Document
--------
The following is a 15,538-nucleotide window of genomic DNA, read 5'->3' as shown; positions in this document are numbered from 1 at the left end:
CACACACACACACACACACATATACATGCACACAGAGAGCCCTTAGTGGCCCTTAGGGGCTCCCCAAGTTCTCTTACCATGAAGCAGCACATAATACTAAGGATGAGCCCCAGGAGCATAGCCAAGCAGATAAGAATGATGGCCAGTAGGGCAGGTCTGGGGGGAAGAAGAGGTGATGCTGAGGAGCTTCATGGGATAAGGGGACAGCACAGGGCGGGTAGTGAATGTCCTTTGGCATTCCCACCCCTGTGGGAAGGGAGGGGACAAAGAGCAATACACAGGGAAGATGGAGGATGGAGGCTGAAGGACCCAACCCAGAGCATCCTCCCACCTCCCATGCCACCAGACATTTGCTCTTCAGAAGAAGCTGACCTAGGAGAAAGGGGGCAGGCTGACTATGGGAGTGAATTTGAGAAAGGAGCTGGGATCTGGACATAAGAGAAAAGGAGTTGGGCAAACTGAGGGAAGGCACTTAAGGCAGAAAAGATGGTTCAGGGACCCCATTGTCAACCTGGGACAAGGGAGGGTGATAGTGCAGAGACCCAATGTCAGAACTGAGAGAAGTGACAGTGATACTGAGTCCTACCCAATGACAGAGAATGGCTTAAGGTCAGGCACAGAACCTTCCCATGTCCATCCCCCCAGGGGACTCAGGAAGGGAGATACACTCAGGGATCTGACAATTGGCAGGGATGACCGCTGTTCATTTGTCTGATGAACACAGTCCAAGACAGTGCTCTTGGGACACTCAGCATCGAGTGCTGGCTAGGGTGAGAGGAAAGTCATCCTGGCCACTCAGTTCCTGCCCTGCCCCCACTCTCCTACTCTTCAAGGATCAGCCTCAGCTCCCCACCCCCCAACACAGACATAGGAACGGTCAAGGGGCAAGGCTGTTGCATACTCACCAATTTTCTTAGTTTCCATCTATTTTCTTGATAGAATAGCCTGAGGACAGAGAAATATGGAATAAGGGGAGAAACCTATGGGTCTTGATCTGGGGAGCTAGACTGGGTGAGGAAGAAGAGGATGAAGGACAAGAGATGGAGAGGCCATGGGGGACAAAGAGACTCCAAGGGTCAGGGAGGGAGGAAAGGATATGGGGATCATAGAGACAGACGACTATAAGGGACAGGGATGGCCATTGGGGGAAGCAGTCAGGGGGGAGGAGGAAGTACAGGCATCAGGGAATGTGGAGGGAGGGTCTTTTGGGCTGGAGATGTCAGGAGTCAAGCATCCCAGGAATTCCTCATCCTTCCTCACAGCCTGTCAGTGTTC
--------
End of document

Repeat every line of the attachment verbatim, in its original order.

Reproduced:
The following is a 15,538-nucleotide window of genomic DNA, read 5'->3' as shown; positions in this document are numbered from 1 at the left end:
CACACACACACACACACACATATACATGCACACAGAGAGCCCTTAGTGGCCCTTAGGGGCTCCCCAAGTTCTCTTACCATGAAGCAGCACATAATACTAAGGATGAGCCCCAGGAGCATAGCCAAGCAGATAAGAATGATGGCCAGTAGGGCAGGTCTGGGGGGAAGAAGAGGTGATGCTGAGGAGCTTCATGGGATAAGGGGACAGCACAGGGCGGGTAGTGAATGTCCTTTGGCATTCCCACCCCTGTGGGAAGGGAGGGGACAAAGAGCAATACACAGGGAAGATGGAGGATGGAGGCTGAAGGACCCAACCCAGAGCATCCTCCCACCTCCCATGCCACCAGACATTTGCTCTTCAGAAGAAGCTGACCTAGGAGAAAGGGGGCAGGCTGACTATGGGAGTGAATTTGAGAAAGGAGCTGGGATCTGGACATAAGAGAAAAGGAGTTGGGCAAACTGAGGGAAGGCACTTAAGGCAGAAAAGATGGTTCAGGGACCCCATTGTCAACCTGGGACAAGGGAGGGTGATAGTGCAGAGACCCAATGTCAGAACTGAGAGAAGTGACAGTGATACTGAGTCCTACCCAATGACAGAGAATGGCTTAAGGTCAGGCACAGAACCTTCCCATGTCCATCCCCCCAGGGGACTCAGGAAGGGAGATACACTCAGGGATCTGACAATTGGCAGGGATGACCGCTGTTCATTTGTCTGATGAACACAGTCCAAGACAGTGCTCTTGGGACACTCAGCATCGAGTGCTGGCTAGGGTGAGAGGAAAGTCATCCTGGCCACTCAGTTCCTGCCCTGCCCCCACTCTCCTACTCTTCAAGGATCAGCCTCAGCTCCCCACCCCCCAACACAGACATAGGAACGGTCAAGGGGCAAGGCTGTTGCATACTCACCAATTTTCTTAGTTTCCATCTATTTTCTTGATAGAATAGCCTGAGGACAGAGAAATATGGAATAAGGGGAGAAACCTATGGGTCTTGATCTGGGGAGCTAGACTGGGTGAGGAAGAAGAGGATGAAGGACAAGAGATGGAGAGGCCATGGGGGACAAAGAGACTCCAAGGGTCAGGGAGGGAGGAAAGGATATGGGGATCATAGAGACAGACGACTATAAGGGACAGGGATGGCCATTGGGGGAAGCAGTCAGGGGGGAGGAGGAAGTACAGGCATCAGGGAATGTGGAGGGAGGGTCTTTTGGGCTGGAGATGTCAGGAGTCAAGCATCCCAGGAATTCCTCATCCTTCCTCACAGCCTGTCAGTGTTC